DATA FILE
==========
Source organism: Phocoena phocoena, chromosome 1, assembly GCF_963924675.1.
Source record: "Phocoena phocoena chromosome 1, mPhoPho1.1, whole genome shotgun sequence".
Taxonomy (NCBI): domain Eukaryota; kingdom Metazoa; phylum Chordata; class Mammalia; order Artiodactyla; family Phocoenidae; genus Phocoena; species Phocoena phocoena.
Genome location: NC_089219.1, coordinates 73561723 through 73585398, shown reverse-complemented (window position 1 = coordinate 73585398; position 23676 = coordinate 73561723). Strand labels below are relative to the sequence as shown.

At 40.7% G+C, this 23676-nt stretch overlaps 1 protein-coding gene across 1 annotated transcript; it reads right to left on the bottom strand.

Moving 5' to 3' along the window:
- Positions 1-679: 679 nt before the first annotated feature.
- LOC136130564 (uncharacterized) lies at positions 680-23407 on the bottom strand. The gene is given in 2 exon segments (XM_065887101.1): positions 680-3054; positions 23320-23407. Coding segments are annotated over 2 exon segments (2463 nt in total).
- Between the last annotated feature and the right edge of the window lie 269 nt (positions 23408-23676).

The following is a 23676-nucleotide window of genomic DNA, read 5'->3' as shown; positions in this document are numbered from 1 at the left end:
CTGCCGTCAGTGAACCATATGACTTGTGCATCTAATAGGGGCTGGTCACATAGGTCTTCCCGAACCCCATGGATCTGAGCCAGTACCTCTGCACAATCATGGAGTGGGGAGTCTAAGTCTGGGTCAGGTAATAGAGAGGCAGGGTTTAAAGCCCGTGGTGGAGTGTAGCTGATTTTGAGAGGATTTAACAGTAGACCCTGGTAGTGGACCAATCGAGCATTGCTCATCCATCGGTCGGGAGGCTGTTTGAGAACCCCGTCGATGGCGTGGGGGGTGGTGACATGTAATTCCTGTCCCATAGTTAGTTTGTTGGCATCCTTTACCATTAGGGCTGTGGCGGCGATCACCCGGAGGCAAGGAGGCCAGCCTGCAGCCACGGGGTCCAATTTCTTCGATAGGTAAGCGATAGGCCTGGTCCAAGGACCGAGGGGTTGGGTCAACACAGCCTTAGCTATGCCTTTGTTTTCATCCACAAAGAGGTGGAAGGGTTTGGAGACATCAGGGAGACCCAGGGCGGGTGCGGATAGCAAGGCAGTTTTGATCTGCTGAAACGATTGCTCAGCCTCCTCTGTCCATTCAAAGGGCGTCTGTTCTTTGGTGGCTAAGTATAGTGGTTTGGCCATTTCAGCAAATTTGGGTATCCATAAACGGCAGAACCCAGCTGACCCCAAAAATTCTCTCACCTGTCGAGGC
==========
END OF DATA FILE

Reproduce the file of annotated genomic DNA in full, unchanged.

Source organism: Phocoena phocoena, chromosome 1, assembly GCF_963924675.1.
Source record: "Phocoena phocoena chromosome 1, mPhoPho1.1, whole genome shotgun sequence".
Taxonomy (NCBI): domain Eukaryota; kingdom Metazoa; phylum Chordata; class Mammalia; order Artiodactyla; family Phocoenidae; genus Phocoena; species Phocoena phocoena.
Genome location: NC_089219.1, coordinates 73561723 through 73585398, shown reverse-complemented (window position 1 = coordinate 73585398; position 23676 = coordinate 73561723). Strand labels below are relative to the sequence as shown.

At 40.7% G+C, this 23676-nt stretch overlaps 1 protein-coding gene across 1 annotated transcript; it reads right to left on the bottom strand.

Moving 5' to 3' along the window:
- Positions 1-679: 679 nt before the first annotated feature.
- LOC136130564 (uncharacterized) lies at positions 680-23407 on the bottom strand. The gene is given in 2 exon segments (XM_065887101.1): positions 680-3054; positions 23320-23407. Coding segments are annotated over 2 exon segments (2463 nt in total).
- Between the last annotated feature and the right edge of the window lie 269 nt (positions 23408-23676).

The following is a 23676-nucleotide window of genomic DNA, read 5'->3' as shown; positions in this document are numbered from 1 at the left end:
CTGCCGTCAGTGAACCATATGACTTGTGCATCTAATAGGGGCTGGTCACATAGGTCTTCCCGAACCCCATGGATCTGAGCCAGTACCTCTGCACAATCATGGAGTGGGGAGTCTAAGTCTGGGTCAGGTAATAGAGAGGCAGGGTTTAAAGCCCGTGGTGGAGTGTAGCTGATTTTGAGAGGATTTAACAGTAGACCCTGGTAGTGGACCAATCGAGCATTGCTCATCCATCGGTCGGGAGGCTGTTTGAGAACCCCGTCGATGGCGTGGGGGGTGGTGACATGTAATTCCTGTCCCATAGTTAGTTTGTTGGCATCCTTTACCATTAGGGCTGTGGCGGCGATCACCCGGAGGCAAGGAGGCCAGCCTGCAGCCACGGGGTCCAATTTCTTCGATAGGTAAGCGATAGGCCTGGTCCAAGGACCGAGGGGTTGGGTCAACACAGCCTTAGCTATGCCTTTGTTTTCATCCACAAAGAGGTGGAAGGGTTTGGAGACATCAGGGAGACCCAGGGCGGGTGCGGATAGCAAGGCAGTTTTGATCTGCTGAAACGATTGCTCAGCCTCCTCTGTCCATTCAAAGGGCGTCTGTTCTTTGGTGGCTAAGTATAGTGGTTTGGCCATTTCAGCAAATTTGGGTATCCATAAACGGCAGAACCCAGCTGACCCCAAAAATTCTCTCACCTGTCGAGGC